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Communications vs journalism: my experience

After five and a half years as a journalist for agricultural newspapers, two months ago I switched to the dark side (ie: communications).

It has been fun and busy, and I’ve learned a lot. Some of that learning has dispelled preconceptions held by many – including me – about PR.

I went to university to study to become a journalist. I wanted to share people’s stories, hold people to account and make the world a better place.

I still think journalism can, with independence and resources, do those things and serve a vital role in a democracy.

Through my time in journalism, I was fortunate to meet some of my journalist role models (eg: Gerard Ryle, Rafael Epstein, Richard Baker), and through those meetings, I recognised didn’t have the obsessive, all-consuming determination that they spoke about needing to land the stories that have put them on the map.

In my experience, a lot of journalists today are worn down and stressed by constant restructures and having to cover more stories on more platforms, with less staff, less money and less resources.

I enjoy work, and I worked hard in journalism because I wanted to do the best I could for the team, for the people who let me into their lives (or at least into their paddocks, shearing sheds and homes) and for our readers. But the demands wore me out too.

As a new graduate, I had a loftier idea of journalism than I did of communications.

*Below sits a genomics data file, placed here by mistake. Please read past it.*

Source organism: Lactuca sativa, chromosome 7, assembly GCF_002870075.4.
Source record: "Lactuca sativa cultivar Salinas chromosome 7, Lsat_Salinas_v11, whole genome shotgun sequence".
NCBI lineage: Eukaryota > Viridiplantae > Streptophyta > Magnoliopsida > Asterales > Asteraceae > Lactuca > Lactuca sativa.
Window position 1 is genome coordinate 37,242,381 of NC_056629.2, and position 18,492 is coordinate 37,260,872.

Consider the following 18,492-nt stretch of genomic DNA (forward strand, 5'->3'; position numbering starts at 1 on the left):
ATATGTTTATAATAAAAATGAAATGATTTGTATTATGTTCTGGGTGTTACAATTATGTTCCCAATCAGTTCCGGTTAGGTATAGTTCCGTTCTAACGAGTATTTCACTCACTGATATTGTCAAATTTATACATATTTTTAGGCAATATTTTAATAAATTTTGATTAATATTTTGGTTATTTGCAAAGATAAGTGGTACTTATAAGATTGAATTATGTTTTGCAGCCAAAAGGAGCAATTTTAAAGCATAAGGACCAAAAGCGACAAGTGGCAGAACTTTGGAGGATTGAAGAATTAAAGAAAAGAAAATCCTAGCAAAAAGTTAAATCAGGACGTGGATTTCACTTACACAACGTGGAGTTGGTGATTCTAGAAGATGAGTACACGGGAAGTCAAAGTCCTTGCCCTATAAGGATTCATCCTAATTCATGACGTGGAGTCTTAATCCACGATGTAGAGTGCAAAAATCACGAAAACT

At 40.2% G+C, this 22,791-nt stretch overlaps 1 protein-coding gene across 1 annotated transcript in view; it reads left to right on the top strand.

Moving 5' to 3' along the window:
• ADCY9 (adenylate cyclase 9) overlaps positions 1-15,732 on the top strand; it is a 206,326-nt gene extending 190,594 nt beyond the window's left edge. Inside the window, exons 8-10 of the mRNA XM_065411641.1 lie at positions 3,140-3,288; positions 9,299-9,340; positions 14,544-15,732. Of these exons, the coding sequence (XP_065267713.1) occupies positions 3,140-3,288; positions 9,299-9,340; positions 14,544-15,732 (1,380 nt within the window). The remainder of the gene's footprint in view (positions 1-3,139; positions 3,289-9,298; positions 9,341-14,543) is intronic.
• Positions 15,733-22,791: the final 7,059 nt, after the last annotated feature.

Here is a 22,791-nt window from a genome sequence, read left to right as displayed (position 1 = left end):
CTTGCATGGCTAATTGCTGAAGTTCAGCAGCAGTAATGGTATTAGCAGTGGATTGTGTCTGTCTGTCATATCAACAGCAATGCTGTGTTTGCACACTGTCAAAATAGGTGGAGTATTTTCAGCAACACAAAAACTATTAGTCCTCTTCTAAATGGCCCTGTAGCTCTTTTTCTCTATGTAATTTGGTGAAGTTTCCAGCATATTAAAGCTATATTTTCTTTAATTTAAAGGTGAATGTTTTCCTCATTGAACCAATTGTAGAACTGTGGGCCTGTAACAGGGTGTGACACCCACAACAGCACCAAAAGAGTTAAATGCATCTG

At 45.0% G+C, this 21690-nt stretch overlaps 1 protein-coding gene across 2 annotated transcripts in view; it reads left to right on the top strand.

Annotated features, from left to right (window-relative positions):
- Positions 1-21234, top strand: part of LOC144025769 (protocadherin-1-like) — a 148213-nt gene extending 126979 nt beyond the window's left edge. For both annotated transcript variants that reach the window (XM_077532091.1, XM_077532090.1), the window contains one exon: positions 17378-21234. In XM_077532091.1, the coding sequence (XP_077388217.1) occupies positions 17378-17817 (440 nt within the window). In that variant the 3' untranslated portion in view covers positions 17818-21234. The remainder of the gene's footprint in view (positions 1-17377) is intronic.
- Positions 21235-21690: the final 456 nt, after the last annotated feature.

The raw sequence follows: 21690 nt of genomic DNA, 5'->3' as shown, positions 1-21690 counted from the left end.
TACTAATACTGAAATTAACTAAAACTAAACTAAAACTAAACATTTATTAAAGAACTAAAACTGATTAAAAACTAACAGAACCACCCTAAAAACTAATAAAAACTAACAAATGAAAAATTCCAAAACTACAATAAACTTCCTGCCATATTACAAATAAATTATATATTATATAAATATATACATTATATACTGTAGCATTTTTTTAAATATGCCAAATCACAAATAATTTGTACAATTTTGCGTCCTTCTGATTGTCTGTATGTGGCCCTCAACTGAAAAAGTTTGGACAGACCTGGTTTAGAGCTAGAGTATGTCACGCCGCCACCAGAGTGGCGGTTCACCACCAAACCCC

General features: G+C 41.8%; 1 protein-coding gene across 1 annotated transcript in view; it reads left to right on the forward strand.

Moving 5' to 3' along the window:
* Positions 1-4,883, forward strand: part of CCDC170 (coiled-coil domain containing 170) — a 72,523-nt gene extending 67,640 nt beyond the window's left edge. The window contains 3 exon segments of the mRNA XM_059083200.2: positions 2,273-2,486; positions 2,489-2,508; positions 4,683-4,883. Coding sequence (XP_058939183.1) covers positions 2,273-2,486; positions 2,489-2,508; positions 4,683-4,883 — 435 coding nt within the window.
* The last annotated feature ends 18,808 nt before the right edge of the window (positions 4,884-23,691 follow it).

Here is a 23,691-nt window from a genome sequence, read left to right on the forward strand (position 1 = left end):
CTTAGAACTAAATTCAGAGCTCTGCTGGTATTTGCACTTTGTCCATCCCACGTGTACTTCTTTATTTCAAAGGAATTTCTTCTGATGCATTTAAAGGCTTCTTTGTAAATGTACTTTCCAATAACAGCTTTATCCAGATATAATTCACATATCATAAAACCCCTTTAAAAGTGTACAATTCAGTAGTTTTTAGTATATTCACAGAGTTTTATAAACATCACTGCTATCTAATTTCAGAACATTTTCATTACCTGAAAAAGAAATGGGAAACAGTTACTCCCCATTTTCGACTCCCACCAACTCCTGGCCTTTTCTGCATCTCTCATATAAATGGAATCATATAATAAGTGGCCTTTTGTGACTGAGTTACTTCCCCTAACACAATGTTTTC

Now I think that was short-sighted. Journalism and communications have more in common than I initially realised. Both are focused on sharing information with different people, groups and organisations.

Yes, in communications, we are paid by clients to help them share that information, and communicate more effectively.

But we, at least in this consultancy, have more agency over the type of work we do. At Currie, we proudly choose to work with clients who are helping change things for the better, which has led to us to be a certified B Corporation.

The work is more varied than in my previous roles, and is very much for purpose. In my first eight weeks I’ve helped produce a video highlighting the benefits of a program to improve carcase compliance and cut wastage in the red meat value chain; written stories about food and agriculture start-ups; and visited orchards in Western Australia.

And at Currie, I still speak with farmers – and share the vital contribution they make to our economy and communities – nearly every day.

About Laura Griffin

Laura Griffin brings extensive agricultural media relations and editorial expertise to the Currie team. Her work at Stock & Land saw her selected for Fairfax Media’s Emerging Leaders Program. Laura enjoys time spent on the family farm in northern Victoria, playing board games and cooking themed feasts for family and friends.

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